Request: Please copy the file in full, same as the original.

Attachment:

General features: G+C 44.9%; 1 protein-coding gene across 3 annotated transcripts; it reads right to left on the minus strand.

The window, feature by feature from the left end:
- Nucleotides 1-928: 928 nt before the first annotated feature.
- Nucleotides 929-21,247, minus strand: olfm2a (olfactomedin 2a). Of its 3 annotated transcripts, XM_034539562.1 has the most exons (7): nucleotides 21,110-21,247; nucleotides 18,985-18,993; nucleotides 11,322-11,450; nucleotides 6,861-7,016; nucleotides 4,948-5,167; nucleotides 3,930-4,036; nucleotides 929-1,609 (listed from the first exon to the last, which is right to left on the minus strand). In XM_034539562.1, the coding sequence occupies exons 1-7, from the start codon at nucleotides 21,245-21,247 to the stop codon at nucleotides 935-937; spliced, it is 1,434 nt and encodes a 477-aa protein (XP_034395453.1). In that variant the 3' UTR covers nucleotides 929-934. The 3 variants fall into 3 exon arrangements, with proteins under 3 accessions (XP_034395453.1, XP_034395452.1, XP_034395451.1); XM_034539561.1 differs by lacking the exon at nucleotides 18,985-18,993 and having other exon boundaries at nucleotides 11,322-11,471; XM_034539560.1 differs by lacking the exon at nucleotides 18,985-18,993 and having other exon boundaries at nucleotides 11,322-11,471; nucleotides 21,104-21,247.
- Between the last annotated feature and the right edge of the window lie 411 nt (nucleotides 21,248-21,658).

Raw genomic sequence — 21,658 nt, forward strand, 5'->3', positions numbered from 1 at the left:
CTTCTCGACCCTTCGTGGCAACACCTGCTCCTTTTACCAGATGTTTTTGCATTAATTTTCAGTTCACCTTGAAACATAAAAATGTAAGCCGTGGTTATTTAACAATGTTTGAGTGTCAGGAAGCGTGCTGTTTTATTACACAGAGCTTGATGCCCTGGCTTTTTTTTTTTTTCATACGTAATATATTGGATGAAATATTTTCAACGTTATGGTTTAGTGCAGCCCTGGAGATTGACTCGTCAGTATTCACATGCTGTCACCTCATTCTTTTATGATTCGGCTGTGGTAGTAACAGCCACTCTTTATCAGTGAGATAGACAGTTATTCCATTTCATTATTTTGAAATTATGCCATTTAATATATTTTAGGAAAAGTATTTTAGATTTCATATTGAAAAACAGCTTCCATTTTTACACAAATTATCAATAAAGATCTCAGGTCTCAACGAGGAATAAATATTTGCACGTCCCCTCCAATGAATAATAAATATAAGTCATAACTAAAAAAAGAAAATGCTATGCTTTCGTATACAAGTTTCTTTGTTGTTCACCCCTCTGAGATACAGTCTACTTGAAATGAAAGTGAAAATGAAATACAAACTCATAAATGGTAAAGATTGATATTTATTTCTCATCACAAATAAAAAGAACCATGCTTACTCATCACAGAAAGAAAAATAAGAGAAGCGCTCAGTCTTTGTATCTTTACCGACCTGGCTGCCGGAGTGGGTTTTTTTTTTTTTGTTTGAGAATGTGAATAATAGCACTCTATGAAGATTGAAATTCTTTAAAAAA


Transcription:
General features: G+C 44.9%; 1 protein-coding gene across 3 annotated transcripts; it reads right to left on the minus strand.

The window, feature by feature from the left end:
- Nucleotides 1-928: 928 nt before the first annotated feature.
- Nucleotides 929-21,247, minus strand: olfm2a (olfactomedin 2a). Of its 3 annotated transcripts, XM_034539562.1 has the most exons (7): nucleotides 21,110-21,247; nucleotides 18,985-18,993; nucleotides 11,322-11,450; nucleotides 6,861-7,016; nucleotides 4,948-5,167; nucleotides 3,930-4,036; nucleotides 929-1,609 (listed from the first exon to the last, which is right to left on the minus strand). In XM_034539562.1, the coding sequence occupies exons 1-7, from the start codon at nucleotides 21,245-21,247 to the stop codon at nucleotides 935-937; spliced, it is 1,434 nt and encodes a 477-aa protein (XP_034395453.1). In that variant the 3' UTR covers nucleotides 929-934. The 3 variants fall into 3 exon arrangements, with proteins under 3 accessions (XP_034395453.1, XP_034395452.1, XP_034395451.1); XM_034539561.1 differs by lacking the exon at nucleotides 18,985-18,993 and having other exon boundaries at nucleotides 11,322-11,471; XM_034539560.1 differs by lacking the exon at nucleotides 18,985-18,993 and having other exon boundaries at nucleotides 11,322-11,471; nucleotides 21,104-21,247.
- Between the last annotated feature and the right edge of the window lie 411 nt (nucleotides 21,248-21,658).

Raw genomic sequence — 21,658 nt, forward strand, 5'->3', positions numbered from 1 at the left:
CTTCTCGACCCTTCGTGGCAACACCTGCTCCTTTTACCAGATGTTTTTGCATTAATTTTCAGTTCACCTTGAAACATAAAAATGTAAGCCGTGGTTATTTAACAATGTTTGAGTGTCAGGAAGCGTGCTGTTTTATTACACAGAGCTTGATGCCCTGGCTTTTTTTTTTTTTCATACGTAATATATTGGATGAAATATTTTCAACGTTATGGTTTAGTGCAGCCCTGGAGATTGACTCGTCAGTATTCACATGCTGTCACCTCATTCTTTTATGATTCGGCTGTGGTAGTAACAGCCACTCTTTATCAGTGAGATAGACAGTTATTCCATTTCATTATTTTGAAATTATGCCATTTAATATATTTTAGGAAAAGTATTTTAGATTTCATATTGAAAAACAGCTTCCATTTTTACACAAATTATCAATAAAGATCTCAGGTCTCAACGAGGAATAAATATTTGCACGTCCCCTCCAATGAATAATAAATATAAGTCATAACTAAAAAAAGAAAATGCTATGCTTTCGTATACAAGTTTCTTTGTTGTTCACCCCTCTGAGATACAGTCTACTTGAAATGAAAGTGAAAATGAAATACAAACTCATAAATGGTAAAGATTGATATTTATTTCTCATCACAAATAAAAAGAACCATGCTTACTCATCACAGAAAGAAAAATAAGAGAAGCGCTCAGTCTTTGTATCTTTACCGACCTGGCTGCCGGAGTGGGTTTTTTTTTTTTTGTTTGAGAATGTGAATAATAGCACTCTATGAAGATTGAAATTCTTTAAAAAA